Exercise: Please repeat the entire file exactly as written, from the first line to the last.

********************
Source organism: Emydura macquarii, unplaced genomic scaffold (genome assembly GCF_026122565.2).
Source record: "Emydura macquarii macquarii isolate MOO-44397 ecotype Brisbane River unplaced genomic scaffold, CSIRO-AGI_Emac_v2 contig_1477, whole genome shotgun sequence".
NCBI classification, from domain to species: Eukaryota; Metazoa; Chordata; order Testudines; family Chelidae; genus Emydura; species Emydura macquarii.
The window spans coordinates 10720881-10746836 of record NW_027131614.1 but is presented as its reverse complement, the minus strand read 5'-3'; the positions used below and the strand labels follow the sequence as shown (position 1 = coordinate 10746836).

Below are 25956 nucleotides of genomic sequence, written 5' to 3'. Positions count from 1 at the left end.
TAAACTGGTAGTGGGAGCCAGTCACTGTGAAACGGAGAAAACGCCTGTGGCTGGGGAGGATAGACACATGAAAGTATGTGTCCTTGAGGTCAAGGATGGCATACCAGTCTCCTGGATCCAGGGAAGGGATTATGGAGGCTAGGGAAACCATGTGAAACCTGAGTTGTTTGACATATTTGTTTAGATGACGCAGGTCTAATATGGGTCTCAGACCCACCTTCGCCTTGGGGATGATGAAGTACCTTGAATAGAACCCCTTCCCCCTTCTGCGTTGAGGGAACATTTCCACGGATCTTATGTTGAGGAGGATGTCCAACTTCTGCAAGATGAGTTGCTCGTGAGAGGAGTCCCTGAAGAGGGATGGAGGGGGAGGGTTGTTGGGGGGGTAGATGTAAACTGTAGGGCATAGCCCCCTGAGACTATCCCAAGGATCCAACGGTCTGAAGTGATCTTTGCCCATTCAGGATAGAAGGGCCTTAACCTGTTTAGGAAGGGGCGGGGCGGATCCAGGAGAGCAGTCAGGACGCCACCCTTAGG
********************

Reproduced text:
Source organism: Emydura macquarii, unplaced genomic scaffold (genome assembly GCF_026122565.2).
Source record: "Emydura macquarii macquarii isolate MOO-44397 ecotype Brisbane River unplaced genomic scaffold, CSIRO-AGI_Emac_v2 contig_1477, whole genome shotgun sequence".
NCBI classification, from domain to species: Eukaryota; Metazoa; Chordata; order Testudines; family Chelidae; genus Emydura; species Emydura macquarii.
The window spans coordinates 10720881-10746836 of record NW_027131614.1 but is presented as its reverse complement, the minus strand read 5'-3'; the positions used below and the strand labels follow the sequence as shown (position 1 = coordinate 10746836).

Below are 25956 nucleotides of genomic sequence, written 5' to 3'. Positions count from 1 at the left end.
TAAACTGGTAGTGGGAGCCAGTCACTGTGAAACGGAGAAAACGCCTGTGGCTGGGGAGGATAGACACATGAAAGTATGTGTCCTTGAGGTCAAGGATGGCATACCAGTCTCCTGGATCCAGGGAAGGGATTATGGAGGCTAGGGAAACCATGTGAAACCTGAGTTGTTTGACATATTTGTTTAGATGACGCAGGTCTAATATGGGTCTCAGACCCACCTTCGCCTTGGGGATGATGAAGTACCTTGAATAGAACCCCTTCCCCCTTCTGCGTTGAGGGAACATTTCCACGGATCTTATGTTGAGGAGGATGTCCAACTTCTGCAAGATGAGTTGCTCGTGAGAGGAGTCCCTGAAGAGGGATGGAGGGGGAGGGTTGTTGGGGGGGTAGATGTAAACTGTAGGGCATAGCCCCCTGAGACTATCCCAAGGATCCAACGGTCTGAAGTGATCTTTGCCCATTCAGGATAGAAGGGCCTTAACCTGTTTAGGAAGGGGCGGGGCGGATCCAGGAGAGCAGTCAGGACGCCACCCTTAGG